At 5,150 metres above sea level, you certainly do feel on the roof of the world at Everest Base Camp. A little tent town set in a valley with uninterrupted views of the mighty mountain, Everest Base Camp is like nowhere else on earth. Basic facilities include a Tea House, a few tent hotels and the world’s highest post office but with views like these, what else would you need? Whilst this is not the official climbers base camp (which is another few kilometres up the valley) there are opportunities to do some limited trekking. Rongbuk, at 4,980 metres above sea level, is said to be the world’s highest monastery. At the far end of Dzakar Chu Valley, with magnificent views down to Everest, the monastery is 8 kilometres from Everest Base Camp and offers a rewarding hike between the two (as long as you are properly acclimatised). Founded in 1902, Rongbuk has been visited by many climbers hoping to conquer the mighty Everest. It was completely destroyed during the Cultural Revolution but after much restoration has a thriving community of monks once more. There is also a little guesthouse and restaurant here.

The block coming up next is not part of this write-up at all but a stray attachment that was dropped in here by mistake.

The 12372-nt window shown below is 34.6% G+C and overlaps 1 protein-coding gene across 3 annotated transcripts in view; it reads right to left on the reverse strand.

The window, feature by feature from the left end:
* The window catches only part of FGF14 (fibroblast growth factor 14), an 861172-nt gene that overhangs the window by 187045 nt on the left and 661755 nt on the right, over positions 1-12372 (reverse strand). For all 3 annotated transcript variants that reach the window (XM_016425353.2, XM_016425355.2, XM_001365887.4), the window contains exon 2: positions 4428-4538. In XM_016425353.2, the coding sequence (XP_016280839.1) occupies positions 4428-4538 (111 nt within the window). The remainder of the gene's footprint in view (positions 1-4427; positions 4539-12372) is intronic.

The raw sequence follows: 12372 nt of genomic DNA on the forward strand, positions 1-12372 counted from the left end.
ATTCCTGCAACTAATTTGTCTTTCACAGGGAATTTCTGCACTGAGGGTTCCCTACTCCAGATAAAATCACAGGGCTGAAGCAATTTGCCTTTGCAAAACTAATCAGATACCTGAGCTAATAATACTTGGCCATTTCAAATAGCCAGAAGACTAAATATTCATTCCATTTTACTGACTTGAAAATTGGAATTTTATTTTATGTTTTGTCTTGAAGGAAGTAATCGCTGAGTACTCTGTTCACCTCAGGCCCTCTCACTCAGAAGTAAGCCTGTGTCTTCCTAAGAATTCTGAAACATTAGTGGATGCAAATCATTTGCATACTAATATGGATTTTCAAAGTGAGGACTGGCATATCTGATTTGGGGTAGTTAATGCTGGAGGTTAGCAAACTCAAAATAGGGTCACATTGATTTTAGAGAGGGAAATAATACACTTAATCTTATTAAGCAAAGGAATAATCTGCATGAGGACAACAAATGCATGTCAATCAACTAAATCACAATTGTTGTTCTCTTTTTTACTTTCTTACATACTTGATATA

The traditional seat of the Panchen Lama, second in the Tibetan Buddhism ranks after the Dalai Lama, Shigatse is Tibet’s second city. 250 kilometres from Lhasa the city appears modern at first glance but wander along its attractive boulevards to the old town to find excellent examples of traditional Tibetan houses. Shigatse’s main sight is the Tashilunpo Monastery, a miniature walled city sprawled down a hillside to the west of the city. The monastery of the Panchen Lama, Tashilunpo managed to get through the Cultural Revolution relatively unscathed, meaning that wandering through the cobbled streets amongst the old buildings is like a step back in time. A bustling place, this is the largest religious institution in Tibet with a vibrant population of monks living here. The must visit is the Chapel of Jampa where a 26 metre gilded golden statue of the Future Buddha, which took 900 artisans four years to complete is waiting to be admired. The Shisatze Dzong, residence of the kings, then governors of Tsang, is also an impressive sight, looming over the city from its hilltop perch.